TVD’s Jazz Fest Picks
for Day One, 4/29

It’s been three long years of stops and starts and teases as the fine folks at the New Orleans Jazz and Heritage Festival have tried to manage the pandemic. This includes two scheduled fall dates, meaning we have theoretically missed out on four chances to dance at the New Orleans Fairgrounds. I’m back at it for the next two weeks with picks and reviews.

One of the hallmarks of the Jazz Fest is conflict in each time slot over the course of the eight hours of music each day. Festers interested in the traditional sounds of New Orleans will have to make their first decision early. The Shake ‘Em Up Brass Band is lined up alongside the Semolian Warriors Black Indian tribe.

Shake ‘Em Up is an all-female brass band, the second in the city as far as I know, along with the venerable Pinettes Brass Band. The Semolian Warriors are a relatively new tribe led by Big Chief Yam. They are an uptown-based gang.

For even more traditional roots music, check out Michael Skinkus and Moyuba. This band takes its cues from the Yoruba culture of Africa as it was transferred via the Middle Passage to Cuba. Skinkus is one of the best percussionists to ever call the Crescent City home.

In keeping with the African roots of New Orleans music and the Jazz Fest, head over to the Blues Tent for Bombino of Niger at 1:30 PM. Bombino (pictured below) is part of the new generation of musicians known for turning the desert blues of the Sahel into electric guitar gold. His solos are not to be missed. He also plays later in the day at the Cultural Exchange Pavilion, the intimate tent on the infield.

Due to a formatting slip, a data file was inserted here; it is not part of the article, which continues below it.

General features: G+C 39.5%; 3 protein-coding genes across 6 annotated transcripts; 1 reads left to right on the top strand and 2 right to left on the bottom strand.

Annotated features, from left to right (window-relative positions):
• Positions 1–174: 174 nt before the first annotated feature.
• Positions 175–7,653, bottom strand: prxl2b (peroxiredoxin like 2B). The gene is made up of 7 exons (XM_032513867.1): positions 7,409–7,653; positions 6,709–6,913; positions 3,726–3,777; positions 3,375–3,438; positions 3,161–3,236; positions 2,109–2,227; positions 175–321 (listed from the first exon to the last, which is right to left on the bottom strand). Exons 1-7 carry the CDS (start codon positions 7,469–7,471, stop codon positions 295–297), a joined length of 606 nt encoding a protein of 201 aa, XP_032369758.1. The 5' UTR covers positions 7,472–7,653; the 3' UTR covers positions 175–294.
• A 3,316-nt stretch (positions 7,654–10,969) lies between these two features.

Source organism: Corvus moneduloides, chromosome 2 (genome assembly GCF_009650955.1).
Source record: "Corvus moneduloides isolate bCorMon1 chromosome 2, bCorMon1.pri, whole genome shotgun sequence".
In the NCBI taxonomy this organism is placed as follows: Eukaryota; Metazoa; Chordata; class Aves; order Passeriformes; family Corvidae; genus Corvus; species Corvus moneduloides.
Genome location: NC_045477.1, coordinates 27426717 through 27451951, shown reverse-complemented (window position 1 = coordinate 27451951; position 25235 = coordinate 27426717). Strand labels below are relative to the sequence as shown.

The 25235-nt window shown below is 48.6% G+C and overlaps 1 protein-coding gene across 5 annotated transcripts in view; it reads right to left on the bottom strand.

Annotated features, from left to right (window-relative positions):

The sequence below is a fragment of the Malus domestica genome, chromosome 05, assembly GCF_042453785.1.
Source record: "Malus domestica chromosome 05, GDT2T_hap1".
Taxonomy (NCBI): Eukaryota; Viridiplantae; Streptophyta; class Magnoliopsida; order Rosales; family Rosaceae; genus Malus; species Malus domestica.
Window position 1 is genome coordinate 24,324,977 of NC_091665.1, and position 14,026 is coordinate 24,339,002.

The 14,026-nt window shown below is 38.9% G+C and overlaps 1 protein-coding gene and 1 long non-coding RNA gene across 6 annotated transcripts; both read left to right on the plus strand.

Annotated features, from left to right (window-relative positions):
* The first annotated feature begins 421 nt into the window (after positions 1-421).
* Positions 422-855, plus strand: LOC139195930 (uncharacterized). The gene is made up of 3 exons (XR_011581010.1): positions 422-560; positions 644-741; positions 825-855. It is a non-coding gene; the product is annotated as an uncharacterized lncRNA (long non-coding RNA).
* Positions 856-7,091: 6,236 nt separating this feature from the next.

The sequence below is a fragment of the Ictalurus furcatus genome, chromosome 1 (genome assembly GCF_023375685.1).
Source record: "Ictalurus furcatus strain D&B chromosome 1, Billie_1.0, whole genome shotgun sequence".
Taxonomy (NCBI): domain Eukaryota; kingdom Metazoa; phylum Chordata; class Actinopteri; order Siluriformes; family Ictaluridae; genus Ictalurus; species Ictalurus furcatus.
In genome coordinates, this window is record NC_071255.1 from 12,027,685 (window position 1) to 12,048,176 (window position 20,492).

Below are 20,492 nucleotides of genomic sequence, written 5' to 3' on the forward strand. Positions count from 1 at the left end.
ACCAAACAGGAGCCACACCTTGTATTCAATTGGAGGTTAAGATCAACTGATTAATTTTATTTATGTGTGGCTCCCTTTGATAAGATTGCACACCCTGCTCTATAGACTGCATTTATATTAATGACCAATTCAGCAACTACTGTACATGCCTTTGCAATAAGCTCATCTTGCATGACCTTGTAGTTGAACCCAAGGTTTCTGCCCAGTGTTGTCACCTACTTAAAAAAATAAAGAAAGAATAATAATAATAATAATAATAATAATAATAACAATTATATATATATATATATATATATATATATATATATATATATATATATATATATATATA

Fans of the African diaspora also can make their way to the Cultural Exchange Pavilion for Kizaba (pictured at top). This group is listed as from the Democratic Republic of Congo and Canada and is led by its namesake singer Lionel Kizaba. Their music is not specifically aligned with Congolese roots but is more in the vein of electro hip hop with traditional beats.

Boyfriend has been expanding her self-described rap-cabaret by adding live instruments. Though she has always had musicians on stage with her at Jazz Fest, that has not always been the case on other gigs. Recently, appearances with rockers the Revivalists and members of the Preservation Hall Jazz Band have made her sound more organic. Her sets at Jazz Fest are over the top with dancers, costume changes, and tons of props.

The last slot on the first Friday features R&B icon Lionel Richie, reggae legends Third World, and indie rock darlings Death Cab for Cutie among others. But I am going with the War and the Treaty. This husband and wife band plays heartfelt soul and was the most talked about act at the last Jazz Fest we all experienced.

Tomorrow—Weekend Picks!

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